How Smiling Mind is delivering mental health workshops online
Tips for digitising health promotion during coronavirus
The coronavirus pandemic has thrown many organisations into the deep end of learning about technology and ways to maintain communication and ongoing participation in health promotion activities.
While delivering a sports or health promotion program online takes some preparation, you don’t have to do it alone. VicHealth has put together a series of fact sheets on digitisation, providing tips and information to help you adapt your programs.
Creative mindfulness: a mental health case study from Smiling Mind
META by Smiling Mind and Beci Orpin is a mindfulness program for secondary school students that involves young people working in a collaborative, creative exploration with artists and creatives. VicHealth, in partnership with Creative Victoria, funded the META project as part of the Bright Futures mental wellbeing strategy.
It was originally intended to be delivered through hands-on classroom workshops, but coronavirus changed all that.
“Our program is all about using mindfulness through creativity to develop stress management and coping skills,” says Dr Kerrie Buhagiar, Director of Major Projects at Smiling Mind.
“We’ve had to think about ways we could enable students and young people to work creatively without face-to-face contact. So, we pivoted to creating lessons and activities that can be delivered online via video.”
Smiling Mind is in the process of turning the META program into a series of video workshops for students.
“Alongside more structured learning components, the activities bring an element of ‘do-it-yourself’ mindfulness that helps young people explore the relationship between creativity and wellbeing,” she explains. “And delivery via video means that they can access the workshops anytime and virtually anywhere.”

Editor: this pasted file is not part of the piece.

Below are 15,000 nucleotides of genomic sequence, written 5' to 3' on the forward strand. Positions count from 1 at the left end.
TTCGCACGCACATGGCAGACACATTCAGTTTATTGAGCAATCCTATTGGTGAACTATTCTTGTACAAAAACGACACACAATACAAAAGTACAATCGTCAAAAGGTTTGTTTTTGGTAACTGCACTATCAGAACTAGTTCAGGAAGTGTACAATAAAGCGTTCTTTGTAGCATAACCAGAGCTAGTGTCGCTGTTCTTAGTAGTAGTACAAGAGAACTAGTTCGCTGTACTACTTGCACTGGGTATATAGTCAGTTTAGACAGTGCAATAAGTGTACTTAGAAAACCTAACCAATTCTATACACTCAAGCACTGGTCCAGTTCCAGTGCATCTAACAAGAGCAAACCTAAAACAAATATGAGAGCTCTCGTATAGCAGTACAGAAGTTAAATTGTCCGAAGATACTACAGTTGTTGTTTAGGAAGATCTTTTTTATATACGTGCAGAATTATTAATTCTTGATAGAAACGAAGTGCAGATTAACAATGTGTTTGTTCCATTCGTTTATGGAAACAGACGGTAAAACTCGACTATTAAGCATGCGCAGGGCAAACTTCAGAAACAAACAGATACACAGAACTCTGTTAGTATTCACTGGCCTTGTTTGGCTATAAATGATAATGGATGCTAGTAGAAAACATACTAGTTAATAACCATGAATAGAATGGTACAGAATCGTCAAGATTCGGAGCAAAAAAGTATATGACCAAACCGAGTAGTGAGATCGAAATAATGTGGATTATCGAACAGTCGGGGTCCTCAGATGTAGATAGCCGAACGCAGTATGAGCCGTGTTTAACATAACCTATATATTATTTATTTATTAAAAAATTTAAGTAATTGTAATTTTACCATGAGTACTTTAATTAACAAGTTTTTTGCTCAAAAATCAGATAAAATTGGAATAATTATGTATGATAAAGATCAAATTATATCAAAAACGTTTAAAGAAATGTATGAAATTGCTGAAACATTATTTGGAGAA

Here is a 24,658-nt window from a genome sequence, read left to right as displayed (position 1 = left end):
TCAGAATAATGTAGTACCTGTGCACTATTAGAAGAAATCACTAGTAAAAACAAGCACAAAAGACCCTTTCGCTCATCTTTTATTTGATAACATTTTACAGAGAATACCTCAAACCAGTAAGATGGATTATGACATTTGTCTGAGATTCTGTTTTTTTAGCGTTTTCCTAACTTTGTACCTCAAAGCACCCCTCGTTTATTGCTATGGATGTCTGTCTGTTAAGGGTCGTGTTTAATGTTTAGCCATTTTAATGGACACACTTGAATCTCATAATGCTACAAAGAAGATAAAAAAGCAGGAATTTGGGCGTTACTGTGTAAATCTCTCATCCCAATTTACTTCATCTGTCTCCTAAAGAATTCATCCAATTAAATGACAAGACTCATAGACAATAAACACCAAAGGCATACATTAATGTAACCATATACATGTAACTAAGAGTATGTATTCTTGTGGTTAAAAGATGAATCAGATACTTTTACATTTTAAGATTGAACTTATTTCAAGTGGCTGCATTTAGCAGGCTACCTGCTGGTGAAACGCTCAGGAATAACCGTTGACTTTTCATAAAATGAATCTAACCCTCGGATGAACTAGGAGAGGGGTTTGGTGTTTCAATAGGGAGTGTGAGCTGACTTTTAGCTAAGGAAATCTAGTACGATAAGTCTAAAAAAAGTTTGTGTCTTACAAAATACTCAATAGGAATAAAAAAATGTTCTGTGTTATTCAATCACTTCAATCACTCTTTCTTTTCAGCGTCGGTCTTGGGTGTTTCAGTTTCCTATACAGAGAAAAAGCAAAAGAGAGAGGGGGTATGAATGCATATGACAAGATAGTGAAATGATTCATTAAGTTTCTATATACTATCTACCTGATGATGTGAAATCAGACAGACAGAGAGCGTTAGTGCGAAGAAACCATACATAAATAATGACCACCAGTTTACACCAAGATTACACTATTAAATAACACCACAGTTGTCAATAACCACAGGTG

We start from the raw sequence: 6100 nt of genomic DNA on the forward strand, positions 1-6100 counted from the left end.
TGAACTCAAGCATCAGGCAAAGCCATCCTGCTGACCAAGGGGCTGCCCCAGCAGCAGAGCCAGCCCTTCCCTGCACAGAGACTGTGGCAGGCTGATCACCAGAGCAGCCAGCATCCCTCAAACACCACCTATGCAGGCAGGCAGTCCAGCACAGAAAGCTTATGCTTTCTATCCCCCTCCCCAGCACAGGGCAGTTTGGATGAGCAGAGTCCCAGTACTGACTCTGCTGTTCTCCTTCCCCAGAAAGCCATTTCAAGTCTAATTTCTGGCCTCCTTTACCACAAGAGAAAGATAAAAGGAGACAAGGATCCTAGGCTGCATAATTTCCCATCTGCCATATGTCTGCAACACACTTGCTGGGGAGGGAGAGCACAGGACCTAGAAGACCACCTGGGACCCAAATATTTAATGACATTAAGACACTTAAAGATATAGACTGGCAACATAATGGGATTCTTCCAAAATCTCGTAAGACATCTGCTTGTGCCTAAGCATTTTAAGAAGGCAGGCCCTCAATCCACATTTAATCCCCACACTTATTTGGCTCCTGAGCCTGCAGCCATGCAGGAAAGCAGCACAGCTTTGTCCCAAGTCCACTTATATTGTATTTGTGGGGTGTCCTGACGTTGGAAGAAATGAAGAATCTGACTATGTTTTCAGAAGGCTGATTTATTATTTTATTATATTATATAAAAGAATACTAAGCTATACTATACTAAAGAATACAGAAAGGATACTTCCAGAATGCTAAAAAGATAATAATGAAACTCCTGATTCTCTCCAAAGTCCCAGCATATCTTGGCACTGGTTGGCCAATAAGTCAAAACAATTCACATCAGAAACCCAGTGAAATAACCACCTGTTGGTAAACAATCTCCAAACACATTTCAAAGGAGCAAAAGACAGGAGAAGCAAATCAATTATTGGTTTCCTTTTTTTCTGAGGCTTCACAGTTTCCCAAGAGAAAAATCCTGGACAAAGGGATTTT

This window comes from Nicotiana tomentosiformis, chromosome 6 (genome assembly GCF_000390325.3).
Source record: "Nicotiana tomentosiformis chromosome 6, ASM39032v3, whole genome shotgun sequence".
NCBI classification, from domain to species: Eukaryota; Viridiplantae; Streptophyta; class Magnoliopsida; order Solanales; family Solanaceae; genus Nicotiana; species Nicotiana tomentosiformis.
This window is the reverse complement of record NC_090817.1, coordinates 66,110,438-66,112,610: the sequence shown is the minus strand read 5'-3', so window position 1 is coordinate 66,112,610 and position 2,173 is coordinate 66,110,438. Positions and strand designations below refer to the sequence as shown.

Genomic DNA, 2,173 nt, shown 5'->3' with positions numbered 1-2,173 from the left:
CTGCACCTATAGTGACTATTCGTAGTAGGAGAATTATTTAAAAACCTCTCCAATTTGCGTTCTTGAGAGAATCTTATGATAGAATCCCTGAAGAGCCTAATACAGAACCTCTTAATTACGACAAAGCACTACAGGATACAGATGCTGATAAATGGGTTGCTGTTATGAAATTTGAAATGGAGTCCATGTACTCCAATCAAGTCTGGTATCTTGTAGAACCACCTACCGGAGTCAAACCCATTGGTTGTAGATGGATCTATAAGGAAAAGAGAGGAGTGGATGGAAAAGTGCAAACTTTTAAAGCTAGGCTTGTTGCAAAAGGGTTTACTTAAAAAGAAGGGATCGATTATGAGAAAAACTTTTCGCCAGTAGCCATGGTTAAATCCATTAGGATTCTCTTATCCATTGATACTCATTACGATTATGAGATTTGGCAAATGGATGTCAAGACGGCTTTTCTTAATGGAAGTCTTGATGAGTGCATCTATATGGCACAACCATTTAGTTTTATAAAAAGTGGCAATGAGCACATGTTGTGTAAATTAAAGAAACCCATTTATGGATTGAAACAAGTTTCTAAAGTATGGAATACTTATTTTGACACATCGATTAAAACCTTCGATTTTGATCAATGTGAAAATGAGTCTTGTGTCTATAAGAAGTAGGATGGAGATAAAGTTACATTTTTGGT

While it’s not easy to replicate the experience of working together with an artist on a project, the team has done a massive amount of work in a short time to reinvest in digital assets to create an experience for young people that’s interactive and as close as possible to the real thing.
A mindful challenge
“We’ve had to think about how to engage young people who might be happy participating in a workshop for several hours, but often don’t have an appetite for lengthy videos,” says Kerrie. “It has really challenged our thinking, but it has helped us to create resources that will be more accessible to more young people.”
The META program will launch in June and the project team has already planned an evaluation of the pilot. They are keen to get the results to see what the new direction in programming will tell them about its success.
“The proof will be in the pudding. We don’t yet know how feasible it is to deliver practical creative workshops using video, or how acceptable this modality will be to young people, so the evaluation will be vital to learning what works,” says Kerrie.
In the meantime, Kerrie reveals that the support of funding bodies, such as VicHealth, has been enormously helpful, and an incredibly committed, hard-working and skilful team has been invaluable.
“And heck, it wouldn’t be a challenge without some staff changes thrown into the mix! Thank goodness for mindfulness 😊.”
Tips for delivering a sports or health promotion program online
1. Think about your participants and how they already access information, including:
- how quickly you may need to capture their attention
- whether they access information on-the-go
- accessibility to other related information.
2. Use the channels your audience are using, such as LinkedIn for business, TikTok, Snapchat and Instagram for youth, Twitter for academics.
3. Check out what similar organisations are doing.
4. Consider co-design to actively involve participants with lived experience in the area you’re trying to reach.
To get more detailed information, download the fact sheets from VicHealth’s Coronavirus Health Promotion Resources Hub.